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A PLACE TO CONNECT
“Wondrous.” That’s how TWF Board Treasurer John O’Neill describes his early experiences on southwestern Michigan’s Great Bear Lake, where his family has had a home since 1969. John grew up in Chicago, one of five kids in a busy family. “We were just running and running. But when we got to the lake, it was about eating together, being together. We raked the shoreline and picked out crayfish and built turtle houses. There’d be toads. You didn’t get toads in Kennedy Park on 114th Street.”
For John and his wife, Lisa, and their three children, the family property on Great Bear Lake is still a cherished place to connect, not just with the natural world but with each other. “I think families need that. For some it’s church, for others it’s sporting events. For us, it was the lake.”
The O’Neills lived in Chicago and then Wisconsin, balancing their own busy family life with careers in financial services. In 2014, they relocated to Warsaw and bought a home on Chapman Lake. John quickly got involved in lake stewardship, serving as a boat captain for student tours through Lilly Center for Lakes and Streams. He also connected with other lake advocates who introduced him to The Watershed Foundation’s work. In 2019, he joined the Board of Directors and was elected Treasurer. In January 2022, John will step into the role of Vice President.
LEGACY THROUGH STEWARDSHIP
For John, volunteering with TWF has been a great adventure and a transformative learning experience. “The thing that has struck a nerve in me is the science,” he says. “[TWF] applies science to real, everyday problems that affect our whole area and affect one of my biggest assets, my home.” How we buy property, how we farm, how we develop areas–all of these activities influence our water quality for better or worse. Learning about agricultural impacts, especially, has taught John to see the landscape of northern Indiana differently. Now as he drives around, he can spot conservation farming practices, like cover crops, and understands the role farmers can play in protecting our water resources. As a financial professional, he also knows those practices make good business sense.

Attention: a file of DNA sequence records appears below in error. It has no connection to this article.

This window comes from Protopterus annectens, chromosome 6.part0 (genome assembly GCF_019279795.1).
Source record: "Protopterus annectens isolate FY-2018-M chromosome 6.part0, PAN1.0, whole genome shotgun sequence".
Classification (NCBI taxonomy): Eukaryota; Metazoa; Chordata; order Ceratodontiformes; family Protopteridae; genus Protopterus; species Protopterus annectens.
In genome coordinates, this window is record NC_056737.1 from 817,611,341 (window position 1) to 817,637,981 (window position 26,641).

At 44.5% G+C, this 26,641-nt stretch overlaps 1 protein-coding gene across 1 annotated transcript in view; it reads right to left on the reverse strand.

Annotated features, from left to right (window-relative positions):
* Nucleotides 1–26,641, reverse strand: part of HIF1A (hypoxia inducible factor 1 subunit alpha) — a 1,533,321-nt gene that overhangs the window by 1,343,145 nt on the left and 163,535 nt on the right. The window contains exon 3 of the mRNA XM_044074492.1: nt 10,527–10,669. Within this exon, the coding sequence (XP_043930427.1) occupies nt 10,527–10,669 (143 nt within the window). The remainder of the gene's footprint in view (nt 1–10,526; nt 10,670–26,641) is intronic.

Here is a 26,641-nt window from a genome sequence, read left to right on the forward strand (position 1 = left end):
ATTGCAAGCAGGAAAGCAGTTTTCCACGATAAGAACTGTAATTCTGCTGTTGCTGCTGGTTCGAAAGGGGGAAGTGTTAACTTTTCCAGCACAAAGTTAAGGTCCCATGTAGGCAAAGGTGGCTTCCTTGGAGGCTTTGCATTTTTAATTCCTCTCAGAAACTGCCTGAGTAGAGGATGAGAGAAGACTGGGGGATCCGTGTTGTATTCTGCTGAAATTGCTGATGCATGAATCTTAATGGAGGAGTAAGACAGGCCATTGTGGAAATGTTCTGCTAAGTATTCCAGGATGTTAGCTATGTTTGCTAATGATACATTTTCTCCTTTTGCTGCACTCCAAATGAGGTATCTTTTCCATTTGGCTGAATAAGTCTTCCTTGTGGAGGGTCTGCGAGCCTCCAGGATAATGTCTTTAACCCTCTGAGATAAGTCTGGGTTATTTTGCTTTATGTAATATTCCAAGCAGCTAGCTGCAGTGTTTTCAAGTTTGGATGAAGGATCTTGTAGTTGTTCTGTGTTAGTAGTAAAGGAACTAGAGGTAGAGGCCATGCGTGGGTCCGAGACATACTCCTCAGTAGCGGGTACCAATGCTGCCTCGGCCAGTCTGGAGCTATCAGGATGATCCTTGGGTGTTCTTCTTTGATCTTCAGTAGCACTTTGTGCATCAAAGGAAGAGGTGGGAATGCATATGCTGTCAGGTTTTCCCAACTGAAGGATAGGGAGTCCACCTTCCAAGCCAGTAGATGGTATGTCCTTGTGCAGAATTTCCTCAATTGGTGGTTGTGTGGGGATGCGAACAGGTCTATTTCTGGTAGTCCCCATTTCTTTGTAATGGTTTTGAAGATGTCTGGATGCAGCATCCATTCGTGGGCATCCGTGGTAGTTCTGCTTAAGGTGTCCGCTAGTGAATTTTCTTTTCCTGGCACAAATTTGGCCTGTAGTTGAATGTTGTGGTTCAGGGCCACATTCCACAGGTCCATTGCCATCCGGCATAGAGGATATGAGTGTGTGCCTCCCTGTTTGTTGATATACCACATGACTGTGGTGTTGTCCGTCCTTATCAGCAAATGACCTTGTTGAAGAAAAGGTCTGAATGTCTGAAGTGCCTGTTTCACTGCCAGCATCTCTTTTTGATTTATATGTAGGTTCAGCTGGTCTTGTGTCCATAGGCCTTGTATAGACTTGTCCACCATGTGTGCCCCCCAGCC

“When we preserve our lakes, it makes everything better around here. It’s something we have to get right,” John says. “It really is a legacy thing. I want my grandsons to be able to fish. I want them to be able to eat crappie out of the lake. This is something I’ve benefitted from my whole life in one way or another.
I think it’s time for me to accept the stewardship.”